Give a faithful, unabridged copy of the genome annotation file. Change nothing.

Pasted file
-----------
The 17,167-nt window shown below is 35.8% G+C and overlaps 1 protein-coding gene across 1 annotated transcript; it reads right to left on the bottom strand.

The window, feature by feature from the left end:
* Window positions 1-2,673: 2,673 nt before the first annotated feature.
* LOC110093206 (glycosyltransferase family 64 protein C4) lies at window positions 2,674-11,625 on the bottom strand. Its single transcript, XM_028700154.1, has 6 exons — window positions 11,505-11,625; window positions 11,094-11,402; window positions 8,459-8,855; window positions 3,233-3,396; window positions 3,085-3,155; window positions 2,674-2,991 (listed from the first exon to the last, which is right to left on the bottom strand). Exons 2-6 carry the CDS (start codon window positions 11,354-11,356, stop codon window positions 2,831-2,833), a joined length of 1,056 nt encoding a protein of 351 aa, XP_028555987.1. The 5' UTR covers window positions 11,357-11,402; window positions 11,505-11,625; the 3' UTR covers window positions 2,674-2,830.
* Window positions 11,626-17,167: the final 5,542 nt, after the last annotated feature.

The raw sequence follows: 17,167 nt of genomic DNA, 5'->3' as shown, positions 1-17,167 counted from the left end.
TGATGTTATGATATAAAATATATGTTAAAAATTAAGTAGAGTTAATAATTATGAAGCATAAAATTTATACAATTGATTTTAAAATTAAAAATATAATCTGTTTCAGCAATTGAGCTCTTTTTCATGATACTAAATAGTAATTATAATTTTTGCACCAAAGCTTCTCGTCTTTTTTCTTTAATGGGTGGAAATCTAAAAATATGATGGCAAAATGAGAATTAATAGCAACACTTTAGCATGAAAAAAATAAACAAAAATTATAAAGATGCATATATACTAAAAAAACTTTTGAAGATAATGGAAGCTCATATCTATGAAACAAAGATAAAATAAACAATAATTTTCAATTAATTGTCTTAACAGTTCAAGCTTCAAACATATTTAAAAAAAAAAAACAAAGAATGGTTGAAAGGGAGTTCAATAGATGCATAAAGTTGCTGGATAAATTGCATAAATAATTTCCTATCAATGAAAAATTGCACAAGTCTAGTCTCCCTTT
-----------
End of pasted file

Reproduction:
The 17,167-nt window shown below is 35.8% G+C and overlaps 1 protein-coding gene across 1 annotated transcript; it reads right to left on the bottom strand.

The window, feature by feature from the left end:
* Window positions 1-2,673: 2,673 nt before the first annotated feature.
* LOC110093206 (glycosyltransferase family 64 protein C4) lies at window positions 2,674-11,625 on the bottom strand. Its single transcript, XM_028700154.1, has 6 exons — window positions 11,505-11,625; window positions 11,094-11,402; window positions 8,459-8,855; window positions 3,233-3,396; window positions 3,085-3,155; window positions 2,674-2,991 (listed from the first exon to the last, which is right to left on the bottom strand). Exons 2-6 carry the CDS (start codon window positions 11,354-11,356, stop codon window positions 2,831-2,833), a joined length of 1,056 nt encoding a protein of 351 aa, XP_028555987.1. The 5' UTR covers window positions 11,357-11,402; window positions 11,505-11,625; the 3' UTR covers window positions 2,674-2,830.
* Window positions 11,626-17,167: the final 5,542 nt, after the last annotated feature.

The raw sequence follows: 17,167 nt of genomic DNA, 5'->3' as shown, positions 1-17,167 counted from the left end.
TGATGTTATGATATAAAATATATGTTAAAAATTAAGTAGAGTTAATAATTATGAAGCATAAAATTTATACAATTGATTTTAAAATTAAAAATATAATCTGTTTCAGCAATTGAGCTCTTTTTCATGATACTAAATAGTAATTATAATTTTTGCACCAAAGCTTCTCGTCTTTTTTCTTTAATGGGTGGAAATCTAAAAATATGATGGCAAAATGAGAATTAATAGCAACACTTTAGCATGAAAAAAATAAACAAAAATTATAAAGATGCATATATACTAAAAAAACTTTTGAAGATAATGGAAGCTCATATCTATGAAACAAAGATAAAATAAACAATAATTTTCAATTAATTGTCTTAACAGTTCAAGCTTCAAACATATTTAAAAAAAAAAAACAAAGAATGGTTGAAAGGGAGTTCAATAGATGCATAAAGTTGCTGGATAAATTGCATAAATAATTTCCTATCAATGAAAAATTGCACAAGTCTAGTCTCCCTTT